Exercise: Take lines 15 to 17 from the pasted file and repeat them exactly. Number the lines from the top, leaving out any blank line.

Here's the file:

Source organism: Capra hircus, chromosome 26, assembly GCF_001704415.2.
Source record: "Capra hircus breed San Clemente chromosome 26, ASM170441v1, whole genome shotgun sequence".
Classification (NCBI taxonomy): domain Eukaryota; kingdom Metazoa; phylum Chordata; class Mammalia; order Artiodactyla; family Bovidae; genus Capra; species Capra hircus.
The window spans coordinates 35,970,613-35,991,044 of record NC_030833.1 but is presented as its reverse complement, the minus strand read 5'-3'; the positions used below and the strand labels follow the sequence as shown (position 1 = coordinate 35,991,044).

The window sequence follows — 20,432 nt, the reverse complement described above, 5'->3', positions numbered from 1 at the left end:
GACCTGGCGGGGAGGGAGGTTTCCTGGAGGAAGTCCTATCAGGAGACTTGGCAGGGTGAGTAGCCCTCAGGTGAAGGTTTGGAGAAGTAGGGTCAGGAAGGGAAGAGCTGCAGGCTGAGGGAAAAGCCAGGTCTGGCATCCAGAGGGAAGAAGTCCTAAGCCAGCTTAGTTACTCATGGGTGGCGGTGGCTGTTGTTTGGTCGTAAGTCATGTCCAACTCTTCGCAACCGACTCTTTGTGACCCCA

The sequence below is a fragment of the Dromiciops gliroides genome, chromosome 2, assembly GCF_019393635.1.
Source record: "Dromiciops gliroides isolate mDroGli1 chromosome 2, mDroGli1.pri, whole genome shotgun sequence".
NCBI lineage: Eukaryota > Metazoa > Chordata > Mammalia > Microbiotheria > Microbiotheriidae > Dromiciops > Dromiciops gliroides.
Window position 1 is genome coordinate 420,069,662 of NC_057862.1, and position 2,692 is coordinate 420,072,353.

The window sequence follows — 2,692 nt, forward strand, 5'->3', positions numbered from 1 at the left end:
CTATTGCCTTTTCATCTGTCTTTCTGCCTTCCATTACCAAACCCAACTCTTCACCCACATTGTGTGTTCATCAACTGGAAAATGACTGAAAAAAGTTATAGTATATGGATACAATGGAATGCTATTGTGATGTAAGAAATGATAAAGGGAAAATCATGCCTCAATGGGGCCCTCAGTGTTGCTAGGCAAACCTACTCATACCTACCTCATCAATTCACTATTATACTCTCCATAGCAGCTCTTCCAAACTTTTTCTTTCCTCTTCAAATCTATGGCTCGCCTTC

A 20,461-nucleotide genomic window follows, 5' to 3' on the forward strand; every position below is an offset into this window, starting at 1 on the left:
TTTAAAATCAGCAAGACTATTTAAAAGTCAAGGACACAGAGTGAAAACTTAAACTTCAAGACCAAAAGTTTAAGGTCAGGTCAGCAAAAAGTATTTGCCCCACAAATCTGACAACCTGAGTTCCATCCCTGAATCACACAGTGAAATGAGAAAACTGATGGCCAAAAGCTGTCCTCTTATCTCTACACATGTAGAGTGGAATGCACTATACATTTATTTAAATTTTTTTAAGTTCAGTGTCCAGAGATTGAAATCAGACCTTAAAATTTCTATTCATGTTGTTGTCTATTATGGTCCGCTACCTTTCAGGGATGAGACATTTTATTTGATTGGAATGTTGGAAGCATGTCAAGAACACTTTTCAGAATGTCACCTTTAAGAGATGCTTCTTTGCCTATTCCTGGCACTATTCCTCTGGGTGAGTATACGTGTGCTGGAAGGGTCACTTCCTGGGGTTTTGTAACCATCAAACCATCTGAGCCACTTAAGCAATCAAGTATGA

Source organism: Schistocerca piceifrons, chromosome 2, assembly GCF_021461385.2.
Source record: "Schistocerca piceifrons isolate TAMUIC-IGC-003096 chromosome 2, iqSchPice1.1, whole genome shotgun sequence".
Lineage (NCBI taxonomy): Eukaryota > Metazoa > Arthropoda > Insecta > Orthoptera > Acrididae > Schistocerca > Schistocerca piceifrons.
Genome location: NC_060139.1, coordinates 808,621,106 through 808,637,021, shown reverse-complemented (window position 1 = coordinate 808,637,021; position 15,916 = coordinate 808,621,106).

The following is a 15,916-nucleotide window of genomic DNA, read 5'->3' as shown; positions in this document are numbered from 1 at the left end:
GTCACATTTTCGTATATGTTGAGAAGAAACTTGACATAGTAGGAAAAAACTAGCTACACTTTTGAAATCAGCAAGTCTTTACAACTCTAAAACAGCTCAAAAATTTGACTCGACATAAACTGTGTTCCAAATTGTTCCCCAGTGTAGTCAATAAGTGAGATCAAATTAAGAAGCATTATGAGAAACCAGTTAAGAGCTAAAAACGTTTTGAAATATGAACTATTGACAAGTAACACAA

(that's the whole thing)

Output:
Source organism: Schistocerca piceifrons, chromosome 2, assembly GCF_021461385.2.
Source record: "Schistocerca piceifrons isolate TAMUIC-IGC-003096 chromosome 2, iqSchPice1.1, whole genome shotgun sequence".
Lineage (NCBI taxonomy): Eukaryota > Metazoa > Arthropoda > Insecta > Orthoptera > Acrididae > Schistocerca > Schistocerca piceifrons.